‘ISIS Beatle’ charged with terror offences after landing in Luton | The Sun

A BRIT said to belong to an ISIS beheading gang known as the 'Beatles' has been charged with terror offences after landing back in the UK, the Crown Prosecution Service say.

Aine Davis, 38, was arrested by counter terror cops on Wednesday evening after being freed from a Turkish prison.

He was deported to England by Turkish authorities after serving 7½ years for terror offences.

After touching down at Luton Airport cops quizzed him over his activities in Syria.

A spokesman from the Metropolitan Police said in a statement: "A 38-year-old man has been charged with various terrorism offences following an investigation by the Met's Counter Terrorism Command.

"Aine Leslie Davis, (11.02.84) of no fixed address, was charged with offences contrary to sections 15, 17 and 57 of the Terrorism Act 2000.


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"He has been remanded in police custody and is due to appear at Westminster Magistrates' Court later this morning, Thursday August 11."

A spokesman for the CPS Special Crime and Counter Terrorism Division added the charge of terrorism offences date back to 2014.

He has also been charged with possession of a firearm for a purpose connected with terrorism.

If he is freed, he will pose a major challenge to police and spooks as one of the highest-profile terror Brits to return from Syria.

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Davis, of Hammersmith, West London, and three other Brits in the IS execution squad, were said to have murdered 27 hostages.

Captives dubbed them The Beatles for their English accents, calling them John, George, Ringo and Paul — Davis’s nickname.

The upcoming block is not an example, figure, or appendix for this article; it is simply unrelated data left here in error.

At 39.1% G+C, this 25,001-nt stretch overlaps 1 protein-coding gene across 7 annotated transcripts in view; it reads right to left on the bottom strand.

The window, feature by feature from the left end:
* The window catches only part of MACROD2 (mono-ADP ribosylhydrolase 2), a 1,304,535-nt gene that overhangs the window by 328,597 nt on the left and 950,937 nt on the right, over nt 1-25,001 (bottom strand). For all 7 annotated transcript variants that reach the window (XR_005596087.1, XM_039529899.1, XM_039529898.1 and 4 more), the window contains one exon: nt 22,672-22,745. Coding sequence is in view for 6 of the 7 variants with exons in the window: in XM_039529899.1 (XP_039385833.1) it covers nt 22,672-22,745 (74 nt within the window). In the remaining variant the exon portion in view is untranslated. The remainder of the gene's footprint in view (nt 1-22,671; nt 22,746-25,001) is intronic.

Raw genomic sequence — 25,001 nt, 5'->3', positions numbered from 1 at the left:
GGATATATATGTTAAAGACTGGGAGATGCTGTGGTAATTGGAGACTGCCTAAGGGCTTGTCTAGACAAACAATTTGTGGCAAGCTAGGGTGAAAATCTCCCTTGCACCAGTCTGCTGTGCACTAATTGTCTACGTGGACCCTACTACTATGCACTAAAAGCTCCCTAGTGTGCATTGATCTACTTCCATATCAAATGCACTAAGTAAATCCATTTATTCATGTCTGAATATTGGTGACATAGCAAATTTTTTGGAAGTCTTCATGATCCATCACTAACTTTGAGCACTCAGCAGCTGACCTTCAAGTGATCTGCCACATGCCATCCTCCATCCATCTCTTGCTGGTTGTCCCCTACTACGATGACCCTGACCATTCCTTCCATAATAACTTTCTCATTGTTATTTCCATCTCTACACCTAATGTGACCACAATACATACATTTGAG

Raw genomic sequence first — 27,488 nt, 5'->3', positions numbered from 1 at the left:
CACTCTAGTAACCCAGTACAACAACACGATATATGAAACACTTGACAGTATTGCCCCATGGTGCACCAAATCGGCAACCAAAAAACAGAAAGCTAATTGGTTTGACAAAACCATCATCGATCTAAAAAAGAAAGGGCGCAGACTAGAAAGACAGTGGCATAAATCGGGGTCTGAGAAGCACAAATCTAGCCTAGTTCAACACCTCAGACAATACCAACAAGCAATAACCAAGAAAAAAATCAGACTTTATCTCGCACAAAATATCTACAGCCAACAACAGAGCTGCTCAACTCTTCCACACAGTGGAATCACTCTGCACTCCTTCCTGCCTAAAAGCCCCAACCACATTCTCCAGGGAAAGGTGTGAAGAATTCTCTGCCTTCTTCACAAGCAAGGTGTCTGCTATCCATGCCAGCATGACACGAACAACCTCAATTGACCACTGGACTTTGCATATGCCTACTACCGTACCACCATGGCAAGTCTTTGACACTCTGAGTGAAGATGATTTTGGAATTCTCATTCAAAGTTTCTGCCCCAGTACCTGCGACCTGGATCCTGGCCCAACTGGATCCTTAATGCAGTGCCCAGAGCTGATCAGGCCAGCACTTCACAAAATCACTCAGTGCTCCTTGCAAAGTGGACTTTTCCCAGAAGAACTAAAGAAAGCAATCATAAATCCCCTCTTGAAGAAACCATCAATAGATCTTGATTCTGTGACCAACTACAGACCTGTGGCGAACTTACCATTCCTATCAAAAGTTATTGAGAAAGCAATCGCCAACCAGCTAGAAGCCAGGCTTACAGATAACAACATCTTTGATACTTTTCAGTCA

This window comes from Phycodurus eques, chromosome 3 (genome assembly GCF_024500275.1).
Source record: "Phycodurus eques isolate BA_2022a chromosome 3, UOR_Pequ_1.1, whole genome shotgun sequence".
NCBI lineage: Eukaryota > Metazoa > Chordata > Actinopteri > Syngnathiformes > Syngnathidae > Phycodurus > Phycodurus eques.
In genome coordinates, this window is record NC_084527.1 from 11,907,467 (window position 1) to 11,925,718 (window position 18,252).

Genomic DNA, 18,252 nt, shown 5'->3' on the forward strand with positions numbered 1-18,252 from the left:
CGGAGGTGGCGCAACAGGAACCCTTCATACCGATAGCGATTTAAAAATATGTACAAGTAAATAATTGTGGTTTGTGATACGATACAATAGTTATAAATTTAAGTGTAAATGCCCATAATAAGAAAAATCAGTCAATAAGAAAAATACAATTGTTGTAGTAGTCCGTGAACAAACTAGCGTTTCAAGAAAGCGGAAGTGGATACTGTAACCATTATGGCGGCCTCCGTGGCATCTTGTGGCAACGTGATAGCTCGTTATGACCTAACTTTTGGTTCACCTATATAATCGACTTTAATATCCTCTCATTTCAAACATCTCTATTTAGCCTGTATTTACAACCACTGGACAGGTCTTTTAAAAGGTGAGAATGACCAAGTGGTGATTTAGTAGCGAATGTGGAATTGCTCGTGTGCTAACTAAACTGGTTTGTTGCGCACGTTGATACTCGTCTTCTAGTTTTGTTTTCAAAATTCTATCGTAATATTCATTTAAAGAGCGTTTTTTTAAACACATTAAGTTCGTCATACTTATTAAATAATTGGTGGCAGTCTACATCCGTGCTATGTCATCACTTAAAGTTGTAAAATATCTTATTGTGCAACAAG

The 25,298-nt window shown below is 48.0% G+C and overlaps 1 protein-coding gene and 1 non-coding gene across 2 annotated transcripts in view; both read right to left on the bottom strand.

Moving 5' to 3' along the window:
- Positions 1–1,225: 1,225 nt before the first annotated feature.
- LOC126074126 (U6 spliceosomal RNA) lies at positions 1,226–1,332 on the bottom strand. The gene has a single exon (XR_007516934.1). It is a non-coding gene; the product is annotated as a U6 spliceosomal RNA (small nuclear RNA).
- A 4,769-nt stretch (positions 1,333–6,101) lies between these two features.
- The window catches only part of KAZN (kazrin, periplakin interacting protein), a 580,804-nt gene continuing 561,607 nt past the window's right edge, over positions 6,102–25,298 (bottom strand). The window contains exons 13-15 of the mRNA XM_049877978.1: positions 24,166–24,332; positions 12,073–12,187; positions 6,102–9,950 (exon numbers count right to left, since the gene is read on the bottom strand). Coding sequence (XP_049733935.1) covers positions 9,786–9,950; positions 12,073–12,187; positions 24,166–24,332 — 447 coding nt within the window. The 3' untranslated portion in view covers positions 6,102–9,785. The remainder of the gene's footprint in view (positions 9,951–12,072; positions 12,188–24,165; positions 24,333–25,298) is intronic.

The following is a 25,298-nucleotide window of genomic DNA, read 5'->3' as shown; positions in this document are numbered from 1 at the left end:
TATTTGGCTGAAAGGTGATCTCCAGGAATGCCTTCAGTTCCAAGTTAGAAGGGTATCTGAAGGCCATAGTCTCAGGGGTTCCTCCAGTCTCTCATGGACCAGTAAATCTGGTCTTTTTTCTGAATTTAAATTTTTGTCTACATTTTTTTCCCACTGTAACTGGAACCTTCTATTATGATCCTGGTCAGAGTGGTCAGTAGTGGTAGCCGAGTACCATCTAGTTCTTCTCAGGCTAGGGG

Victims were beheaded on film by Mohamed Emwazi, 27 — Jihadi John, who was killed in a US drone strike in Syria in 2015.

The other gang members — Alexanda Kotey, 38, who was dubbed Jihadi George and El Shafee Elsheikh, 34, known as Jihadi Ringo — were jailed for life in the US in April.

Among those they killed were British aid workers David Haines, 44, Alan Henning, 47, and two US journalists.

Prof Ian Acheson, advisor to the Counter Extremism Project, said: “We must take responsibility for our own citizens suspected of serious terrorist offences overseas.

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“They need to be returned to this county and held accountable in our courts for their crimes and, if convicted, serve sentences here.

“We can and should use all legal methods at our disposal to send people from this country who travel abroad to commit acts of violent extremism to jail for a very long time.”

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